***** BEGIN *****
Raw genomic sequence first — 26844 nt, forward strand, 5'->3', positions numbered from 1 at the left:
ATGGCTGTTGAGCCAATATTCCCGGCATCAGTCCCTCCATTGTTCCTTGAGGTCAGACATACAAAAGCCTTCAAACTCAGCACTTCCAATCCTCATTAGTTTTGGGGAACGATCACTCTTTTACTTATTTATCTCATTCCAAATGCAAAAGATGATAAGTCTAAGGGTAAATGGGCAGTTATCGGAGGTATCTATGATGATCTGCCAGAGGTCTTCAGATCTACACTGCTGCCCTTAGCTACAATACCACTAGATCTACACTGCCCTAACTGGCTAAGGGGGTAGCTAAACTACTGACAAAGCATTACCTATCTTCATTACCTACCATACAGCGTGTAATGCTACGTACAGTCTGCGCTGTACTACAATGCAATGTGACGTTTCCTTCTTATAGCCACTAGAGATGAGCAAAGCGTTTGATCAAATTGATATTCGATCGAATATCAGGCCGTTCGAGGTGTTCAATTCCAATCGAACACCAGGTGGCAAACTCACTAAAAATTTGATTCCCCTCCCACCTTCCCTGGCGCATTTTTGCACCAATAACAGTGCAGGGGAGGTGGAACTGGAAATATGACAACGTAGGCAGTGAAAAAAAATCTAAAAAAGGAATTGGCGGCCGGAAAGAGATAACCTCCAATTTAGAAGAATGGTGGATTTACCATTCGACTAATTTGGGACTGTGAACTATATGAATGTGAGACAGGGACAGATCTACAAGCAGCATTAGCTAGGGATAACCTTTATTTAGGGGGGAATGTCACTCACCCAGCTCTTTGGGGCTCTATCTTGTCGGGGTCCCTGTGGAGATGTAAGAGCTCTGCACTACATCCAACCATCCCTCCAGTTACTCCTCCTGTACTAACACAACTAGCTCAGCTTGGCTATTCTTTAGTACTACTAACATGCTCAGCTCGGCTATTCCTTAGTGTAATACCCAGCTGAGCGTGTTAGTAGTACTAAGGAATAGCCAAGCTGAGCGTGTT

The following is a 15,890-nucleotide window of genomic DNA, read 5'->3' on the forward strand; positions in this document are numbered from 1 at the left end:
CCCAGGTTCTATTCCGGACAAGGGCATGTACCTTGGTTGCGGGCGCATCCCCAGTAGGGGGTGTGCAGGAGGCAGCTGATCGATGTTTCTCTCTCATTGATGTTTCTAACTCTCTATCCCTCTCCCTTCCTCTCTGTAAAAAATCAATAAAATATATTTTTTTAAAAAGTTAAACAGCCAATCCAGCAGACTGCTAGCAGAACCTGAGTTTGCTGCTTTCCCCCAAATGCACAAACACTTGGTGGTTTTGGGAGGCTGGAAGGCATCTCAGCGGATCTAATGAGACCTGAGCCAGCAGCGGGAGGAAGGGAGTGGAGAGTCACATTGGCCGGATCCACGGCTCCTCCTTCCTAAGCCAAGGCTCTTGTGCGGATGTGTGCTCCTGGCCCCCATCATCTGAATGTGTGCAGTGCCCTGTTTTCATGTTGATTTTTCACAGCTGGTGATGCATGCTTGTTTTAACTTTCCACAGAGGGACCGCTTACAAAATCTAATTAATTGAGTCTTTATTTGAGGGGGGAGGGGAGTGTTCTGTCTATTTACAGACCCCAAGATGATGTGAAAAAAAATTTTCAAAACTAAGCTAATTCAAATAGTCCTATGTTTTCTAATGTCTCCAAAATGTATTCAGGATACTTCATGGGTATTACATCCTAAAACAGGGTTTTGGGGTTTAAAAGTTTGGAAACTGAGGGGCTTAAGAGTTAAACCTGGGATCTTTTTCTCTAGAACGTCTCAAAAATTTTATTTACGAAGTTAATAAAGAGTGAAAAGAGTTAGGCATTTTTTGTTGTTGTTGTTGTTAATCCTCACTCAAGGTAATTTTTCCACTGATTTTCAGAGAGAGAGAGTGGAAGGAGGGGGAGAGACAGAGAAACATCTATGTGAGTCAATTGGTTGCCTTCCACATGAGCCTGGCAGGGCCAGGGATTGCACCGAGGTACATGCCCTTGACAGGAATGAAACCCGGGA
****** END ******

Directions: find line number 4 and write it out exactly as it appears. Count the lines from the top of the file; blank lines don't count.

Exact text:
CCCAGGTTCTATTCCGGACAAGGGCATGTACCTTGGTTGCGGGCGCATCCCCAGTAGGGGGTGTGCAGGAGGCAGCTGATCGATGTTTCTCTCTCATTGATGTTTCTAACTCTCTATCCCTCTCCCTTCCTCTCTGTAAAAAATCAATAAAATATATTTTTTTAAAAAGTTAAACAGCCAATCCAGCAGACTGCTAGCAGAACCTGAGTTTGCTGCTTTCCCCCAAATGCACAAACACTTGGTGGTTTTGGGAGGCTGGAAGGCATCTCAGCGGATCTAATGAGACCTGAGCCAGCAGCGGGAGGAAGGGAGTGGAGAGTCACATTGGCCGGATCCACGGCTCCTCCTTCCTAAGCCAAGGCTCTTGTGCGGATGTGTGCTCCTGGCCCCCATCATCTGAATGTGTGCAGTGCCCTGTTTTCATGTTGATTTTTCACAGCTGGTGATGCATGCTTGTTTTAACTTTCCACAGAGGGACCGCTTACAAAATCTAATTAATTGAGTCTTTATTTGAGGGGGGAGGGGAGTGTTCTGTCTATTTACAGACCCCAAGATGATGTGAAAAAAAATTTTCAAAACTAAGCTAATTCAAATAGTCCTATGTTTTCTAATGTCTCCAAAATGTATTCAGGATACTTCATGGGTATTACATCCTAAAACAGGGTTTTGGGGTTTAAAAGTTTGGAAACTGAGGGGCTTAAGAGTTAAACCTGGGATCTTTTTCTCTAGAACGTCTCAAAAATTTTATTTACGAAGTTAATAAAGAGTGAAAAGAGTTAGGCATTTTTTGTTGTTGTTGTTGTTAATCCTCACTCAAGGTAATTTTTCCACTGATTTTCAGAGAGAGAGAGTGGAAGGAGGGGGAGAGACAGAGAAACATCTATGTGAGTCAATTGGTTGCCTTCCACATGAGCCTGGCAGGGCCAGGGATTGCACCGAGGTACATGCCCTTGACAGGAATGAAACCCGGGA